abusesaffiliationarrow-downarrow-leftarrow-rightarrow-upattack-typeburgerchevron-downchevron-leftchevron-rightchevron-upClock iconclosedeletedevelopment-povertydiscriminationdollardownloademailenvironmentexternal-linkfacebookfiltergenderglobegroupshealthC4067174-3DD9-4B9E-AD64-284FDAAE6338@1xinformation-outlineinformationinstagraminvestment-trade-globalisationissueslabourlanguagesShapeCombined Shapeline, chart, up, arrow, graphLinkedInlocationmap-pinminusnewsorganisationotheroverviewpluspreviewArtboard 185profilerefreshIconnewssearchsecurityPathStock downStock steadyStock uptagticktooltiptwitteruniversalityweb

Diese Seite ist nicht auf Deutsch verfügbar und wird angezeigt auf English

Der Inhalt ist auch in den folgenden Sprachen verfügbar: English, 简体中文, 繁體中文


6 Jan 2024

Amy Sood and Riza Salman, SCMP

Indonesia: Workers and rights organisations call for strong protections in nickel industry as fatal accidents become more common

"In Indonesia’s Chinese-funded nickel smelters, lives put ‘at stake’ as safety fears mount", 6 January 2024


Dedy Kurniawan, a spokesman for IMIP, told This Week in Asia that 21 people had died from the accident as of Thursday, including 13 local workers and nine foreign Chinese workers. [...]

[...L]ast year alone, the Makassar Legal Aid Institute recorded at least 19 fatal incidents at nickel-processing facilities that resulted in 16 deaths and 37 injuries.


Following December’s incident, hundreds of Indonesian workers protested against the conditions at the plant in IMIP. [...] Dedy [...] told [...] that workers’ main demand had been for compensation, both for those who were injured and the families of those who had died. “We have met that demand,” he said. “The other demands, we are still in discussion with the labour unions.”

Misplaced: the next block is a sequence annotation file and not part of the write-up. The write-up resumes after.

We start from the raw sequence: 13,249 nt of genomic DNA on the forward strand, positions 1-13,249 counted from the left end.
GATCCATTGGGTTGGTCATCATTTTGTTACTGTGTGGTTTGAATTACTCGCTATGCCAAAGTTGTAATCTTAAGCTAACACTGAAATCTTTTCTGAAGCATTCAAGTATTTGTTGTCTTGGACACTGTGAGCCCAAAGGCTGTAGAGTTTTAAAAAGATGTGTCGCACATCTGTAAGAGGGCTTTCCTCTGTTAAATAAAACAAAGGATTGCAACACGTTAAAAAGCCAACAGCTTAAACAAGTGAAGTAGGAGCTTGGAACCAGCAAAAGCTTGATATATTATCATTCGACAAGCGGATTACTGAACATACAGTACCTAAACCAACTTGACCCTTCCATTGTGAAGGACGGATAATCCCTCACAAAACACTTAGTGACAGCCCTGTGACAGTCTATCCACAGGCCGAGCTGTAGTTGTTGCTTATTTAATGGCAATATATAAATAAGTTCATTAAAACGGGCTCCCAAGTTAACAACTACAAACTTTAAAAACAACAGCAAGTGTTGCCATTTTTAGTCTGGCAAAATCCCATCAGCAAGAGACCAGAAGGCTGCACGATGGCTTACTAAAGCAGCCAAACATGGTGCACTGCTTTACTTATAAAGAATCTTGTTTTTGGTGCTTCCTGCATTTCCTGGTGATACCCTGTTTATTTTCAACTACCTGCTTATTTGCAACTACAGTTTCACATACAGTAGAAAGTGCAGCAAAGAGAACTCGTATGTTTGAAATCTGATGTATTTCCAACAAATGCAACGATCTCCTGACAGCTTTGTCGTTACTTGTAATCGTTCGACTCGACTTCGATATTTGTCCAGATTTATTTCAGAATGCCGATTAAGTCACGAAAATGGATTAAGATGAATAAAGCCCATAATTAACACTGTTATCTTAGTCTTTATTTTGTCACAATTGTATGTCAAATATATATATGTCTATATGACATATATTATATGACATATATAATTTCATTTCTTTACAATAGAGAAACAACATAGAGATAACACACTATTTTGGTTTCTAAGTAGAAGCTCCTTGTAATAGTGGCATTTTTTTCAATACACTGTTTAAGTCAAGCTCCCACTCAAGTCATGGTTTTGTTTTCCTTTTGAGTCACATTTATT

But labour unions and activists say few changes have been made over the past year by companies in Morowali to address worker complaints, despite the deadly incidents.


Hasrih Sonna, chairman of the Mining and Energy Federation, a labour union in Morowali, said ITSS workers had complained that the company was violating occupational health and safety rules set by the Indonesian Ministry of Manpower by appointing foreign workers as safety supervisors.[...] ITSS had not responded to This Week in Asia’s queries at the time of publication.

Airlangga Julio, a lawyer for [AMAR Law Firm & Public Interest Law Office], told [...] that they had submitted two reports to Indonesia’s National Commission on Human Rights, but were yet to make much progress on the case. [...]But it is clear that the scope of the issue extends beyond what is currently public knowledge, Airlangga said, with workers alleging that they had personally seen and experienced accidents that resulted in serious injuries or deaths nearly every week. He said the real number of accidents and fatalities in Morowali could be a lot higher because no official government data exists on worker deaths.[...]Airlangga added that it was “often the case that one or two workers are made the scapegoats and blamed for an explosion”.

Indonesia’s National Commission on Human Rights, known as Komnas HAM, has an ongoing investigation into the working conditions in Sulawesi’s nickel sector, according to Commissioner Anis Hidayah. She told This Week in Asia that during her visit to the smelters, she found that there was a clear lack of protections for workers.


In addition to the occupational hazards concerning work safety, activists argue that individuals in Morowali are also jeopardising their health due to severe pollution surrounding the mining facilities, which leads to respiratory issues.

Part of the following timelines

Indonesia Morowali Industrial Park (IMIP)

Indonesia: Furnace fire at Chinese-owned nickel smelter in Morowali kills 21 workers and injures over 40; workers protest for safer working conditions